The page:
# Build It = Deep Conceptual Understanding of Multiplication

Being a math interventionist is one of the hardest jobs I’ve ever had. It’s like a constant cycle of diagnose…teach…teach…teach…light bulb on…light bulb off…diagnose…teach…teach…teach…

I’ve been working with a group of fourth graders that were just struggling BIG TIME with multiplication. They weren’t able to see how a fact like 3×7 could help them solve 6×7 by just doubling. The numbers were too abstract, and they had nothing to connect it to.

Of course as I dug deeper I found that they simply had zero understanding of what 3×7 really means.  So as usual, I tried to find a way to connect it to real life, my favorite thing ever. I was trying to think of a way to help them remember the difference between rows and columns.  And then it occurred to me as I was waiting in line at the theater, no one wants to wait in line to sit in the first COLUMN for a popular movie. We all want the best seats in the house, so we wait to sit in the first ROW.

Enter the Movie Theater Multiplication Project.  I went home over the weekend, turned off all distractions and poured days and days into authoring this project. I needed to really think for myself what 3×7 represented.  I was not taught this way and I know that it doesn’t come easily to me.  I also had to think of a way that would be meaningful and that would STICK, since that seems to be the biggest challenge facing students in intervention. The last thing that I really needed to think about was the Concrete-Representational-Abstract instructional approach. Kids LOVE to build. The second they walk into my math lab, their hands are all over my cubes, blocks, counters, etc.  Starting with building means that they can usually connect a pictorial representation to it, and then connect that to numbers.

So I made a movie theater or two or three as I wrote the project. I made theaters that were 3 rows of 4 seats, making 12 seats total (3 x 4=12). I made tickets placing them in the correct row and seat number. And finally I made some mega theater designs so they could learn to use known facts to solve harder facts.  There is a fourth stage to the project also that involves some open ended challenges to calculate profits and revenue. Say hello to my little friends:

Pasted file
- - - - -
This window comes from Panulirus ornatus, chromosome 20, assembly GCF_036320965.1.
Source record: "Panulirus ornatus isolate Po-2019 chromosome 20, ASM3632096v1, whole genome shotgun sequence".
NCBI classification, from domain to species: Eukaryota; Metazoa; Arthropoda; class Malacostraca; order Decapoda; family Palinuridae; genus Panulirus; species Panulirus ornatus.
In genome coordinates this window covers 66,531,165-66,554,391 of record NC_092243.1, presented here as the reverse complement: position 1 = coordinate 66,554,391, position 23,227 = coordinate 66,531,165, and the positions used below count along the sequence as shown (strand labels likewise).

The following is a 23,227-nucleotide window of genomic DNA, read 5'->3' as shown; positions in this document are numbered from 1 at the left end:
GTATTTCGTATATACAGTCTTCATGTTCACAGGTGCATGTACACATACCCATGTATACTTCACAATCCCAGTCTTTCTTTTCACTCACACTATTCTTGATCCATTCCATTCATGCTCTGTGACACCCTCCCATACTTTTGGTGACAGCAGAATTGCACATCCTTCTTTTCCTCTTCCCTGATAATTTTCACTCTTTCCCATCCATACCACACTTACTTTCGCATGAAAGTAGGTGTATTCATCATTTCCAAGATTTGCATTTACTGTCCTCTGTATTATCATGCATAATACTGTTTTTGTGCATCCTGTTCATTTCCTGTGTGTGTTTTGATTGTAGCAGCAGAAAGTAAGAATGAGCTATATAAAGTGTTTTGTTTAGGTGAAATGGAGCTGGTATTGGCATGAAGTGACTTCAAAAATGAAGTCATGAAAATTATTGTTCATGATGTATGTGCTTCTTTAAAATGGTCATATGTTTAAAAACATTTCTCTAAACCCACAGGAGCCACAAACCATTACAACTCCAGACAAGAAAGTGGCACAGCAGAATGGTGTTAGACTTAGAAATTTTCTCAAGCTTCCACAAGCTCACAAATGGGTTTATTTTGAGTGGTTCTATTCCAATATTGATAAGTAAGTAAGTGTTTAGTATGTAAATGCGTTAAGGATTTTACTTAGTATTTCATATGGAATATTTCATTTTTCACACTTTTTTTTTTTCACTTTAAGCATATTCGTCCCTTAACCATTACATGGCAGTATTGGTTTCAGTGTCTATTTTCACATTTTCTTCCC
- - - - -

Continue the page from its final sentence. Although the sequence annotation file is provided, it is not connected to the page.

Seemed like it might actually work!

So I brought the idea to school. I got out some tools and some little tiny bears and THAT got their attention.  Tiny bears! Seriously, that is all it took?!

The first three days of the project were brutal.  They were making columns instead of rows, they were making rows of 20 instead of 20 seats total.  With probing questions they started to see what was happening.  And THEN, light bulbs turned on…and for several days now the light bulbs have stayed on! Is it sticking?! I hope so, and we’ll find out when they get to the mega theaters and can break down more difficult multiplication. Wish me luck!

If you want to try this out, in the preview you will find three parts of the four stages of the project that are free.  You could totally continue the project by giving them your own specifications!

# You are NOT Bad at Math